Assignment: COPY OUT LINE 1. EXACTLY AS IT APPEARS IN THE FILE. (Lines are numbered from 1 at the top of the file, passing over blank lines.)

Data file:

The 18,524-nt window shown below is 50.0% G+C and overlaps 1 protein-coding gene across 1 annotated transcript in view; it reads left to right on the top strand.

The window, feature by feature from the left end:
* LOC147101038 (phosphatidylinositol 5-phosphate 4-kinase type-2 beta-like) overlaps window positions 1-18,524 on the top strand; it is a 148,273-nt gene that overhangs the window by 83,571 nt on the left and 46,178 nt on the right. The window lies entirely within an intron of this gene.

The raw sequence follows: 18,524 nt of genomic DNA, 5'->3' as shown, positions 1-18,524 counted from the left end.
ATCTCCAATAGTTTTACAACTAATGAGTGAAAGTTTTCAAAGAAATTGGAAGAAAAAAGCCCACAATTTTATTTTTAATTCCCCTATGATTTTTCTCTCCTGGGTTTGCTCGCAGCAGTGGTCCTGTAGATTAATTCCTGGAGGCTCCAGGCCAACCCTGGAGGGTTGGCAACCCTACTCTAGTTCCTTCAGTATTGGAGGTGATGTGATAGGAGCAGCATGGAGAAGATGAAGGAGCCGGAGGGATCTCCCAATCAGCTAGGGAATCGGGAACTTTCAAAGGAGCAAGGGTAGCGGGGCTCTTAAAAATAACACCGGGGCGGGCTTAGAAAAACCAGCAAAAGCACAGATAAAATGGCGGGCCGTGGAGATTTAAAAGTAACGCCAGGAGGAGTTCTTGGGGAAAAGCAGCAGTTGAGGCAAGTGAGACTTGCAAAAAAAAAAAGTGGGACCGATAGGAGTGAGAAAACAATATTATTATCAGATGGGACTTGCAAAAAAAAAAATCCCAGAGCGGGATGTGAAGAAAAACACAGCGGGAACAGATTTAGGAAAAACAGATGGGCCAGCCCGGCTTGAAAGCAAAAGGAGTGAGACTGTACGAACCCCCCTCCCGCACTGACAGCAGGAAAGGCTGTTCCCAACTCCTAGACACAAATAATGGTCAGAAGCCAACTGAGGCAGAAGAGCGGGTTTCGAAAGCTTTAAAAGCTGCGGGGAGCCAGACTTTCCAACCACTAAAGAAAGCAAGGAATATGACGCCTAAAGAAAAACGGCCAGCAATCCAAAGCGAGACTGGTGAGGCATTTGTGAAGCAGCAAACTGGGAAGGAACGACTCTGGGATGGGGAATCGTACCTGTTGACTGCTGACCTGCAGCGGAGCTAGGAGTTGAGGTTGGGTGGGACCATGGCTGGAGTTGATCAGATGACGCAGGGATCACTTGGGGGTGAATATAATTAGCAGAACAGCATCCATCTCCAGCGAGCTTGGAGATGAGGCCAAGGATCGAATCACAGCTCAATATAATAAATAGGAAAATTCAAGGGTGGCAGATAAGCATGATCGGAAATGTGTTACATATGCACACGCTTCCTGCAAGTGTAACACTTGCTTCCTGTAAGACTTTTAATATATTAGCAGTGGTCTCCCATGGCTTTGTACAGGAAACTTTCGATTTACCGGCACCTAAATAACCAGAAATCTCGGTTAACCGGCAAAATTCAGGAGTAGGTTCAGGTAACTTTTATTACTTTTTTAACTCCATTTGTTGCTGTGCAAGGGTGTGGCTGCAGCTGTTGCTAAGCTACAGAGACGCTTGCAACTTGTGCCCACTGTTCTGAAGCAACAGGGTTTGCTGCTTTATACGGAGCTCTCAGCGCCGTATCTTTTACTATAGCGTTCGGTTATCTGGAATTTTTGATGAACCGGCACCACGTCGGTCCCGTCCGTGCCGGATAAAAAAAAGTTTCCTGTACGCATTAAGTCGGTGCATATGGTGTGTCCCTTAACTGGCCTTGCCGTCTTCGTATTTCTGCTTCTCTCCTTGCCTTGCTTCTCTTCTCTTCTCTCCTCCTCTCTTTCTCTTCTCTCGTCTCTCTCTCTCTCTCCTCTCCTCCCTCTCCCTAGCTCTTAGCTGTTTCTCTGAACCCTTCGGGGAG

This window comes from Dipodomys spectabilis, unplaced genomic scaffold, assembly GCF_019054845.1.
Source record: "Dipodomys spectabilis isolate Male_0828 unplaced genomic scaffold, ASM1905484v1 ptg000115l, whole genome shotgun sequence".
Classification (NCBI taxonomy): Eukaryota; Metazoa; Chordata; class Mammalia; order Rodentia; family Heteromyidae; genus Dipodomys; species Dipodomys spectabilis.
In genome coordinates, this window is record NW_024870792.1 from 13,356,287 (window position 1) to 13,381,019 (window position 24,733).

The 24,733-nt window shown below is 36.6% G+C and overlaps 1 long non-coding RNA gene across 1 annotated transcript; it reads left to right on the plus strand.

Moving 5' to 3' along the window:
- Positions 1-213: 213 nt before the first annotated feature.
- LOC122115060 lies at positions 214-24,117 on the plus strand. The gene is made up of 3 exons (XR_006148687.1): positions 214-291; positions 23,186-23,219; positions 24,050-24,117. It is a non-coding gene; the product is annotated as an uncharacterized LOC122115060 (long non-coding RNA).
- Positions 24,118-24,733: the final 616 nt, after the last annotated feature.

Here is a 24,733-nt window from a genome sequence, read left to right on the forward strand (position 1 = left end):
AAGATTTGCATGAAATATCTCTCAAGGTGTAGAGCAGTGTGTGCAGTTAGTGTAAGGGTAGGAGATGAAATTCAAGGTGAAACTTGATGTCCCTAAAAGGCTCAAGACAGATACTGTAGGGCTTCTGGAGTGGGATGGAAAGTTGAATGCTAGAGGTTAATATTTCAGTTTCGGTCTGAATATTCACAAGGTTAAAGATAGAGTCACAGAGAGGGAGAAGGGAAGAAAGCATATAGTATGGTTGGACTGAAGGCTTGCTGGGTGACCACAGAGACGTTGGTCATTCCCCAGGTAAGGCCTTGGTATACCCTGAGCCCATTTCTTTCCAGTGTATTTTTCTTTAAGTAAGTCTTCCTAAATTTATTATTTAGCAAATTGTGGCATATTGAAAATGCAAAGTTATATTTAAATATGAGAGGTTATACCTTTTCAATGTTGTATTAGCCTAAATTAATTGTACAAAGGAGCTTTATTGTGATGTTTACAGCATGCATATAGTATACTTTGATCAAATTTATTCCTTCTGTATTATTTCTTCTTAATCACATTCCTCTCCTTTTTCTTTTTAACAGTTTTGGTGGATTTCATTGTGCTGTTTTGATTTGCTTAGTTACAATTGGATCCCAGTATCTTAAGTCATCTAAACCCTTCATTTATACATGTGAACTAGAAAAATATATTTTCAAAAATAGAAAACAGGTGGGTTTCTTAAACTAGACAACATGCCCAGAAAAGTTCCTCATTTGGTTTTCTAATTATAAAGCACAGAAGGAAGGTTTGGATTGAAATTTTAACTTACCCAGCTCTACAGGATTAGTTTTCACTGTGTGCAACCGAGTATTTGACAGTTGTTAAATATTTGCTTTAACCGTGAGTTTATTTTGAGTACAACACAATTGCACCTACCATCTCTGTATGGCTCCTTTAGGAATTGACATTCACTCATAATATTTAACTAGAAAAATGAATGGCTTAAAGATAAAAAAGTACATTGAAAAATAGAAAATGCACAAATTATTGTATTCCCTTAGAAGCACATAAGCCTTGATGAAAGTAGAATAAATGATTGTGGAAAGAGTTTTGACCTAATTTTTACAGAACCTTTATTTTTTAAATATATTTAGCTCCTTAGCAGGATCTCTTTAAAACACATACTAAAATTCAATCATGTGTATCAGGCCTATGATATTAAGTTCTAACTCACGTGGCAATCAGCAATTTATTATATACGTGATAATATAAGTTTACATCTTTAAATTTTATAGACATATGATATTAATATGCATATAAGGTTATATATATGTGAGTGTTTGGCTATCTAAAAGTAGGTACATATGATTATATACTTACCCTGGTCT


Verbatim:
The 18,524-nt window shown below is 50.0% G+C and overlaps 1 protein-coding gene across 1 annotated transcript in view; it reads left to right on the top strand.